The Ciderhouse

Posted: April 16, 2015 in Uncategorized

I try not to get to political in my blog posts but I just watched a very disturbing video in which a North Charleston police officer shots an unarmed man running away in the back 7 times. The officers actions were captured on a cell phone camera. I considered placing the video here embedded but the video is chilling and makes my skin crawl. I hate even writing about the video and the event. The actions resulted in the officer loosing his job and being charged with murder. After the video was posted there was an avalanche of outrage and protest. The talk shows were ablaze! There were all kinds of reviews about the police brutality.

I heard all the stats but the one that bothered me the most, was the one about were most police officers lived. Get this.. Most police officers do not live in the city the patrol. Following that link will take you to a story, explaining that in two thirds of American cities police officer commute from another city to work. This really bugs me.

There was an amazing movie based on a book. The movie and the book was called “Cider House Rules”. If you haven’t seen the movie or read the book, let me warn you this is a spoiler. The book is about a young man raised in an orphange by a doctor who ran the orphanage. The young man moves out when he becomes an adult and lives on an apple orchard and in the Cider House as an employee. There are a list of rules on the cider house wall. The men and women in the cider house cannot read the list and ask the young doctor to read it to him. After reading the list the young man throws the list into the fire. He is told to do it because the men and women who made the list don’t understand the cider house. They don’t live there.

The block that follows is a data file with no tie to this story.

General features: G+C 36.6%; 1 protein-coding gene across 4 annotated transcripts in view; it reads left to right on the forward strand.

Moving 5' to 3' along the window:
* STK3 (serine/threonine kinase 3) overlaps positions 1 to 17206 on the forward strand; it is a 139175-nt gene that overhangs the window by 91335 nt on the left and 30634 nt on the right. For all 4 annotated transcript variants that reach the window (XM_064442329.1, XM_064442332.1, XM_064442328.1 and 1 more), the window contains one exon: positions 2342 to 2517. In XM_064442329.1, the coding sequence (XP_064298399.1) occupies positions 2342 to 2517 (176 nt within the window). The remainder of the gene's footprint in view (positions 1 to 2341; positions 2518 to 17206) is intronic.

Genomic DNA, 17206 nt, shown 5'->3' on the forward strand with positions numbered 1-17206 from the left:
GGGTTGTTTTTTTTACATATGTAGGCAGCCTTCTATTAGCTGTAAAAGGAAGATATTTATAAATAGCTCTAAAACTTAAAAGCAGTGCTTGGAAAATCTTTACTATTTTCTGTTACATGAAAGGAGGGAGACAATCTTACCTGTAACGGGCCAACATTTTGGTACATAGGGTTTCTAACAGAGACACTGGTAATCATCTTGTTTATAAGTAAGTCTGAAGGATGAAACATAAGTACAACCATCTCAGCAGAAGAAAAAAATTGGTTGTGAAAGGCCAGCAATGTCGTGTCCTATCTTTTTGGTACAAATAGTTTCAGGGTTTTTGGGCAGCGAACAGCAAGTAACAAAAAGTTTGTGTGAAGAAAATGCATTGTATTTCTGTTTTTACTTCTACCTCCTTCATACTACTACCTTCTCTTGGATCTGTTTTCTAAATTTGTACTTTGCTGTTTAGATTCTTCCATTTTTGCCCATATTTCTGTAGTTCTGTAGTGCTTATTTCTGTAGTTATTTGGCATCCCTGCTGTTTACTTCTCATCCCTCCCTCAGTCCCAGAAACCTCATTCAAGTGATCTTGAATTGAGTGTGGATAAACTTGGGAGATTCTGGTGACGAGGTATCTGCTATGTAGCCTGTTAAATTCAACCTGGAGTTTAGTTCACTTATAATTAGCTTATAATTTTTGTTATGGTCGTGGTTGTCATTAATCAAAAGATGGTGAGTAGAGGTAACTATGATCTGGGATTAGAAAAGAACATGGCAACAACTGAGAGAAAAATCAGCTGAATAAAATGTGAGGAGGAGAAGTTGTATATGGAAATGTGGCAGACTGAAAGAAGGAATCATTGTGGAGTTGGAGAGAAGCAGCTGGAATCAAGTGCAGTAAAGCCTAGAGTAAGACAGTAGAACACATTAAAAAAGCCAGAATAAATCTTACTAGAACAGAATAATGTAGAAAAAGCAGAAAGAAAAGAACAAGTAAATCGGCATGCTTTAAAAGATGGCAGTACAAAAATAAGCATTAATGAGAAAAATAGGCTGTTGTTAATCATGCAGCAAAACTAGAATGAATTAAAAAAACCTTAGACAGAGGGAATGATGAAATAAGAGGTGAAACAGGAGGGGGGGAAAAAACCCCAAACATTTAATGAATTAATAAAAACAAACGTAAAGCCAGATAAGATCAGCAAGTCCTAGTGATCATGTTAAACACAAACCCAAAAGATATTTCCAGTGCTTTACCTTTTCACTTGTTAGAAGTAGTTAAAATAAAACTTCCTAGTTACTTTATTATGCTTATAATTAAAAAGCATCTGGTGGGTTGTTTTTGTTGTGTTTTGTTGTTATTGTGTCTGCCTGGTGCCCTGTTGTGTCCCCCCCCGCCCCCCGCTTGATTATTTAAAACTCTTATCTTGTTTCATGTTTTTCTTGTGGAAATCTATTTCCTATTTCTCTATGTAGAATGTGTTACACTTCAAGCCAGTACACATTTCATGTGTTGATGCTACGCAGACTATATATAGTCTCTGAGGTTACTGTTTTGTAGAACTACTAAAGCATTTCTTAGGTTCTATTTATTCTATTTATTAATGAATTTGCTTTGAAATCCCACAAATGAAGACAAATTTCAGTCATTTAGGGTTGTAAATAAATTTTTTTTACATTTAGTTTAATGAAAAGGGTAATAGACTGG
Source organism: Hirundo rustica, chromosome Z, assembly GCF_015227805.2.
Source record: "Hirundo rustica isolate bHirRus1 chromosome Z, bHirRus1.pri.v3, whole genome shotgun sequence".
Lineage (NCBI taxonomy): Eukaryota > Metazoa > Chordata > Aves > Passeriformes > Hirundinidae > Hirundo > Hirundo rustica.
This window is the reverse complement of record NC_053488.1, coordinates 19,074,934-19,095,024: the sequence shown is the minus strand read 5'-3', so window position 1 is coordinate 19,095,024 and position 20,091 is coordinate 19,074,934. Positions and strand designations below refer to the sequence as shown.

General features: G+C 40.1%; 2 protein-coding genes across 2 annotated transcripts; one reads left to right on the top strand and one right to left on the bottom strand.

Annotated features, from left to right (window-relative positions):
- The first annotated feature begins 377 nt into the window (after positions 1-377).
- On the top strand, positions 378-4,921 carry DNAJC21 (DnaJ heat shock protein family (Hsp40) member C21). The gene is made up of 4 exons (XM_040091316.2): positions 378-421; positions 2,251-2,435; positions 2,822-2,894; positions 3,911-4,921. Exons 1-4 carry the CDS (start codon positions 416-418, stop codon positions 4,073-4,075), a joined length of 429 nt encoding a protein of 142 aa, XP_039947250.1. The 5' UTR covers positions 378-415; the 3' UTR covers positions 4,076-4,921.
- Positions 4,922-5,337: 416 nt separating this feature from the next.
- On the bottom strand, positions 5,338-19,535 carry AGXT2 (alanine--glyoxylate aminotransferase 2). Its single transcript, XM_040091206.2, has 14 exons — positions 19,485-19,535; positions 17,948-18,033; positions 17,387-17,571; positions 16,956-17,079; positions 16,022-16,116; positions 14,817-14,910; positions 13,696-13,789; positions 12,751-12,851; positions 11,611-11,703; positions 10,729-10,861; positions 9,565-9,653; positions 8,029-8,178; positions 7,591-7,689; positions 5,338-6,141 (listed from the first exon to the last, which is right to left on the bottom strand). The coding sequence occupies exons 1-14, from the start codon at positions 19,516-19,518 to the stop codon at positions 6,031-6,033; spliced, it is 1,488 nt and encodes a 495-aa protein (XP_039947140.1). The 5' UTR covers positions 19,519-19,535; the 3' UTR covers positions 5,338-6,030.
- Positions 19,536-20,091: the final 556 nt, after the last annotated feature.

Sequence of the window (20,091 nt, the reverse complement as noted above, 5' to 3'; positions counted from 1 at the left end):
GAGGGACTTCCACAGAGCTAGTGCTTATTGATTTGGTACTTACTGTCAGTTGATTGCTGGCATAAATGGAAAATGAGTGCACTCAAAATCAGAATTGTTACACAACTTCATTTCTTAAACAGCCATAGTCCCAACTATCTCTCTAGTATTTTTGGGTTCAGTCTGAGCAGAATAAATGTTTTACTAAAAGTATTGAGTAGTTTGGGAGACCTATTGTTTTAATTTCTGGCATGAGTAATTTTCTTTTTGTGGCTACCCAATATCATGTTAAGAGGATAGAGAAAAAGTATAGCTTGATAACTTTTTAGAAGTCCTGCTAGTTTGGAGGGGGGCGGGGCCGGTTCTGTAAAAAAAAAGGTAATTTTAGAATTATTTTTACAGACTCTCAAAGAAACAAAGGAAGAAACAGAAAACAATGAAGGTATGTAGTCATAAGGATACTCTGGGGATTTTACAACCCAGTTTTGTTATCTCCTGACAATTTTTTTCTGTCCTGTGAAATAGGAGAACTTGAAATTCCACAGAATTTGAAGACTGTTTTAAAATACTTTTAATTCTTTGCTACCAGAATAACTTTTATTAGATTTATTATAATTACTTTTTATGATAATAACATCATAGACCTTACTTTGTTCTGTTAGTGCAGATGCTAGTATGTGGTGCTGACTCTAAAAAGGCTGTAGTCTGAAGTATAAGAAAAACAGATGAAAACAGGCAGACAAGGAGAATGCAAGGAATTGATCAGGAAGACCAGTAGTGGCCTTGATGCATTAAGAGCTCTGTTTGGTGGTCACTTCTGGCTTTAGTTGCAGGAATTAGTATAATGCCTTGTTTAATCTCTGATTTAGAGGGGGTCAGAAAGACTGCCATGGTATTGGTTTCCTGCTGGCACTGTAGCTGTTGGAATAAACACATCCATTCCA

A police officer who doesn’t live in the city he patrols may find it hard to relate to the men and women he has sworn to protect. I know that a person who becomes a police officer does this most likely because of a “calling” and a deep need to be part of something bigger, however without being part of a community and after years of dealing with the worst part of the community it seems easy for a police officer to become a cold and callous employee.

I admire Cory Booker because, while serving as mayor of New Jersey Cory Booker moved into Brick Towers. Brick Towers was one of the largest and most troubled low income neighborhoods in New Jersey. I wonder if living in the neighbourhood made Mr. Booker a better mayor? I like to think yes. He had what I heard some people call “skin in the game”


Just some thoughts, sorry about getting sort of political. I think that empathy is very important when dealing with people. Sometimes it is easier to develop empathy up close.






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